Often dumped, but oh-so-useful, that thick liquid in your canned chickpeas can be a kitchen super hero. It’s called aquafaba and can do magic tricks like thickening soups, impersonating eggs and morphing into a cloud of fluff with a little attention from a hand mixer.
Aqaufaba, which you can also harvest from the water used to cook dry chickpeas on the stove, is a darling of vegan chefs because it whips up like egg whites. Even straight from the can it’s a reliable egg substitute in a number of recipes. Today we’re featuring seven aquafaba desserts from food blogs across the interwebs (and special thanks to these sites for sharing their photos with us!). Bonus: All but one recipe is vegan. Stay tuned for future posts featuring savory dishes and drinks with this humble and talented liquid.
Before we dive in, a couple notes on this heroic bean liquid:
- Homemake aquafaba. Most recipes call for the water from a can of chickpeas, but you can use the water left over from cooking a pot of dry beans as well. For recipes that need more precision (basically anything that involves whipping) the canned stuff is more standardized and may yield a more consistent result.
- Liquid from other types of legumes. You can also use the liquid from kidney beans, white beans, black beans, etc. As with home-prepared beans, however, liquid you drain from other kinds of beans may be more variable. Bean water that doesn’t come from a can of chickpeas probably a better fit in brownies than, say, meringue or icing.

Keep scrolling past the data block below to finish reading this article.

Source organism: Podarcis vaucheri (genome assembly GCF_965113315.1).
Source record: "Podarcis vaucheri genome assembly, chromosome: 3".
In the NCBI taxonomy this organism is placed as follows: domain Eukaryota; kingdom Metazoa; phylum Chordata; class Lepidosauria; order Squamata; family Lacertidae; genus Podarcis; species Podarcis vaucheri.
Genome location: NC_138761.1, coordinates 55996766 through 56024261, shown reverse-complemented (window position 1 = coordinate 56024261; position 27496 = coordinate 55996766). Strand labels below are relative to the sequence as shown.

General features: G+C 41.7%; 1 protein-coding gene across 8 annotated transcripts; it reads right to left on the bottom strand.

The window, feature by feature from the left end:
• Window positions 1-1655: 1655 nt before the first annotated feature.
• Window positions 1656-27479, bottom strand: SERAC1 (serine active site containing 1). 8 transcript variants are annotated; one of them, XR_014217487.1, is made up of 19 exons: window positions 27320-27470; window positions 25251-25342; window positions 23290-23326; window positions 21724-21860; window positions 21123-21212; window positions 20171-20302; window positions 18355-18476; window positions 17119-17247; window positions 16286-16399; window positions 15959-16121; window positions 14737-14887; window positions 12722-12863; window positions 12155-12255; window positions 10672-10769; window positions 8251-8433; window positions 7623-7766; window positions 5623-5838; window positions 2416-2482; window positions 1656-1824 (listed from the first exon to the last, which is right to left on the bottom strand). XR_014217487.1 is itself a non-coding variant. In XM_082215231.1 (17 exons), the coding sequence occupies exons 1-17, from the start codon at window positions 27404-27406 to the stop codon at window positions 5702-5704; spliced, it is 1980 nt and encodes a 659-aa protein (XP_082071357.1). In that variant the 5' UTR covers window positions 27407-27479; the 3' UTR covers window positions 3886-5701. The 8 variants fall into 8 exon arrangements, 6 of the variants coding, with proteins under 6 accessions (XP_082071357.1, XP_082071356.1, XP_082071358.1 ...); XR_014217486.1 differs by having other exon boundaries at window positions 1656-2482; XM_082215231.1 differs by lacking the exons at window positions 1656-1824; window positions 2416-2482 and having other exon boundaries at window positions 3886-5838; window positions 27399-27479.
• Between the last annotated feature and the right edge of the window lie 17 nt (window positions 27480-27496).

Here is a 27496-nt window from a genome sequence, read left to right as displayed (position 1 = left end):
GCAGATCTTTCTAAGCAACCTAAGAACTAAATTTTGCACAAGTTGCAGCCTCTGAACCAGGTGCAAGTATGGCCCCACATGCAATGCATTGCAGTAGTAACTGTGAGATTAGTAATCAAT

- Freezing is fine. You can stash aquafaba in a sealed container in the freezer for later.
- More ideas! For more ideas for chickpea water (and its beany cousins), check out EatOrToss’s Aquafaba Index. We’ve got everything from pesto to vegan mayo.
Aqaufaba is perfect in coconut macaroons. Try this recipe from Delightful Adventures, which only calls for half a dozen ingredients and has lots of great tips on whipping the aquafaba just right.
These soft chocolate squares are so thick and fudgy that Ruchi’s Kitchen calls them “the queeen of all brownies.” Naturally, our liquid superhero, aquafaba, is the secret ingredient.
Chewy, with a delicate almond flavor, these cookies from Two City Vegans are great with a hot drink. They also demonstrate aquafaba’s skills at doing its work behind the scenes; it won’t intrude on flavor.
This recipe from Addicted to Dates delivers spicy, zesty cookies with personalities to match. Aquafaba is the secret force behind the royal icing, which will turn your gingerbread people into real characters (maybe even like this one ;-)). Recipe developer Christina says the bean water helps the icing harden.
These vegan meringues from Plant Based Folk package the airy wonder of whipped aquafaba into tidy little cookies. While it’s optional, rose water adds sophisticated flavor notes.
How to pull off a crepe without eggs? Sarah of Champagne Tastes cracked the code with a little help from our dear friend aquafaba. We’re listing her crepes among other desserts, but you can also use them as the base for a savory meal. Whether you fill them with strawberries or mushrooms, you’re going to eat well.
And direct from EatOrToss headquarters is Aquafaba Chocolate Mousse. It’s as easy as whipping the aquafaba and then folding in chocolate mixed with cream (this is the one recipe of the bunch that isn’t vegan).
Updated May 2023